A charity which help support teenagers and young people in South Wales through non-contact boxing courses has offered five top tips to help teenagers cope with lockdown and post-lockdown anxiety.
For teens the Covid-19 outbreak has been particularly stressful as, at an age where they would normally be spreading their wings and spending more time with friends, they have been confined to four walls, without even having school as an escape. Though some restrictions have been eased, it is far from the norm for an average British teenager.
Empire Fighting Chance was founded by Martin Bisp and Jamie Sanigar and is based in Bristol. It runs non-contact boxing courses, mentoring and therapy underpinned by Sports Psychology for personal development for more than 4,000 young people a year. Some of the young people it works with have severe mental health issues and work with Empire to take part in therapeutic boxing programmes with a counsellor.
The Empire Fighting Chance team has come up with five tips to help teens and parents alike as they deal with lockdown and post-lockdown life, as Martin explains: “We help mentor and counsel thousands of young people a year and it’s tough at any time for many of them, but during lockdown emotions have been heightened.
“Here, EFC team member Sam Kotodia has come up with a few tips and thoughts that can be shared with teens, and that parents can learn from too. Emotion is emotion at any age, but our teenagers haven’t yet learned how to control them and so he has come up with a few methods to help them navigate this tricky and scary time.”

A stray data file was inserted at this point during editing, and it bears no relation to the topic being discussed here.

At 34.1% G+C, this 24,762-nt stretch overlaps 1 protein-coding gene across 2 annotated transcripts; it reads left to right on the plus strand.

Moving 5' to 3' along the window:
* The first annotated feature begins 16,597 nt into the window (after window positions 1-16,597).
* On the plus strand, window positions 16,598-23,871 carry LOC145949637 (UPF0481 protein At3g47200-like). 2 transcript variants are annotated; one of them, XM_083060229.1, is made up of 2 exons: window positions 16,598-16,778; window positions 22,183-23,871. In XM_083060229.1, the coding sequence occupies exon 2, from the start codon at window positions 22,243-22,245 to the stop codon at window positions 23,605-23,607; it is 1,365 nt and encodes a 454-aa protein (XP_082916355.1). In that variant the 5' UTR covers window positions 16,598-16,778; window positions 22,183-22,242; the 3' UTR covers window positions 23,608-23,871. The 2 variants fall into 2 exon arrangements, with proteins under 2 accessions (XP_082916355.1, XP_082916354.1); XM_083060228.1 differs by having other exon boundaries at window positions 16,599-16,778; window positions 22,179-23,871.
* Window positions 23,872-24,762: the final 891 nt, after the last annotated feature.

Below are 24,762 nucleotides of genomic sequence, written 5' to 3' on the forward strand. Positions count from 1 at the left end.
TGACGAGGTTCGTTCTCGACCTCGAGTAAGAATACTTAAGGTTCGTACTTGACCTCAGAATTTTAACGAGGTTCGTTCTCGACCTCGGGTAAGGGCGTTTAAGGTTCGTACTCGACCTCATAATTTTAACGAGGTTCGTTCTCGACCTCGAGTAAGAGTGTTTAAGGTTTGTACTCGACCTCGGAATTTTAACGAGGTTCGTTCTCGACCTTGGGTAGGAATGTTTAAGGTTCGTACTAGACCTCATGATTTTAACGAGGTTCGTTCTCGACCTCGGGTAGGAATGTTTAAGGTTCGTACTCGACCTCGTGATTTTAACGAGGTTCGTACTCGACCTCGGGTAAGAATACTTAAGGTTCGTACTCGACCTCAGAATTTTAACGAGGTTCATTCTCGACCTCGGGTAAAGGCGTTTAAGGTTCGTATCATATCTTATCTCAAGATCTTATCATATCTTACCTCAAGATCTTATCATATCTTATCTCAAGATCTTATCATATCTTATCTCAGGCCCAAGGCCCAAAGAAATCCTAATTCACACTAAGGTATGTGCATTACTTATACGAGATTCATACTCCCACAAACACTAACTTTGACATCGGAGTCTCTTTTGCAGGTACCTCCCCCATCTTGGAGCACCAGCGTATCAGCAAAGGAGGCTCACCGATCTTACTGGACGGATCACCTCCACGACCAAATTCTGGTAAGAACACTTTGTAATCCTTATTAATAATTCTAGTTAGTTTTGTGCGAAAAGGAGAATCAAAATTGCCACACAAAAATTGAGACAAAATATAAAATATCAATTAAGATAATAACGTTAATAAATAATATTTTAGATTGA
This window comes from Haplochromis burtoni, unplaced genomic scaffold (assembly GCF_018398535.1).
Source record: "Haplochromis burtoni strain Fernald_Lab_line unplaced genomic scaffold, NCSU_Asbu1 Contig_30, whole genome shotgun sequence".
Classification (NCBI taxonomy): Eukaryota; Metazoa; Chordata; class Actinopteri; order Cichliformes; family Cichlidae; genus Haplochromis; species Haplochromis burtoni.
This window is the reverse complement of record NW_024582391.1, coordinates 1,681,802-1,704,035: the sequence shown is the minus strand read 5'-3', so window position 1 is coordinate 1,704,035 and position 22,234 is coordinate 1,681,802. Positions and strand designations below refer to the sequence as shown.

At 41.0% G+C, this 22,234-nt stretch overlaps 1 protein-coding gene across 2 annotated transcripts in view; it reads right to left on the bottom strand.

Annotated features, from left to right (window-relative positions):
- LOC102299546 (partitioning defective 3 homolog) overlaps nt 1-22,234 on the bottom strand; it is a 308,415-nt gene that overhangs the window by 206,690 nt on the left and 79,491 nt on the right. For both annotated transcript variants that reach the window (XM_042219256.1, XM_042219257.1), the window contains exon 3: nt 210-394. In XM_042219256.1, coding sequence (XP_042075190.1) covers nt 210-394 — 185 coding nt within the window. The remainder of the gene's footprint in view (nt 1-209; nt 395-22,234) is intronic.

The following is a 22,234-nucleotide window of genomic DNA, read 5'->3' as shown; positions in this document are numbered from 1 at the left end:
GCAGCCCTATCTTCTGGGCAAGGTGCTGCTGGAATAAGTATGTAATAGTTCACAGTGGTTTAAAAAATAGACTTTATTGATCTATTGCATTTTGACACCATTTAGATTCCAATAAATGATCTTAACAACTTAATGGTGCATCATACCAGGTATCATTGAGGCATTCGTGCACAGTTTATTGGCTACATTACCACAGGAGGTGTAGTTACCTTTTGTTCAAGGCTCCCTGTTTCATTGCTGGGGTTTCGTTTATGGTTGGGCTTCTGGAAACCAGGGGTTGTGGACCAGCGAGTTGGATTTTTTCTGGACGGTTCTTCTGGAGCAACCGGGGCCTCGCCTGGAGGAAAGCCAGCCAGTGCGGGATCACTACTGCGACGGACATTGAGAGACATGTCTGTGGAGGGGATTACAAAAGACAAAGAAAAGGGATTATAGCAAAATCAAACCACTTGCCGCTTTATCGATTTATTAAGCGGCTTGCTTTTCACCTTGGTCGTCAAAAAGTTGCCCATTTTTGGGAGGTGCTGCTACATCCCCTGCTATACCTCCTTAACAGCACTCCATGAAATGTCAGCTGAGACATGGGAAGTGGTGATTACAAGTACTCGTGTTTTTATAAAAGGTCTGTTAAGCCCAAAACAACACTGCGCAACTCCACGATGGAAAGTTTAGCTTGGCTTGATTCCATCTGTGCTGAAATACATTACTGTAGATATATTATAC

EFC’s five top tips to help young people cope with lockdown are:
Emotions run high in uncertain times, especially during lockdown or times of anxiety. Resist allowing your mood to drive your actions and make a wrong decision. If we can learn not to trust our thinking when we are in an unstable mood, we are more likely to make healthy decisions when the dust settles.
One round at a time
Achieving small daily goals regularly helps us to make the most out of lockdown. When we complete goals, we feel a sense of achievement and progress. The size of the goal doesn’t matter. It is helpful to make a list of the small goals you want to accomplish during the day and tick them off as you work through your list to get that sense of achievement.
Know your flow
Battling negative emotions during lockdown can make you feel even more unstable. No matter what the circumstances, lockdown or not, thoughts, feelings and emotions are always unpredictable, so don’t beat yourself up by trying to outrun them. Remember that thoughts move on by themselves when they are left alone.
Go toe-to-toe with fear
If we get angry and feel negative about the sacrifices we are having to make, there is often a desire to look for a quick fix. This can lead to frustration and poor choices. When you feel scared or unsettled, try to experience the feelings instead of moving away from them with quick fixes. If you face up to your fears, they lose their power to influence you and provide you with the platform to call the right shots.
Check-in at HQ
Lockdown has forced most of us to look at life differently so use the time to consider what is important to you. When the pace of life picks up again, think about what you learned and how you can incorporate this into your future. Many professional sportspeople do this – successful athletes can identify the behaviours that support them and those that do not, and act accordingly. The big change lockdown has brought to your life can be used to keep your values at the forefront and help you to seek healthy and fulfilling activities.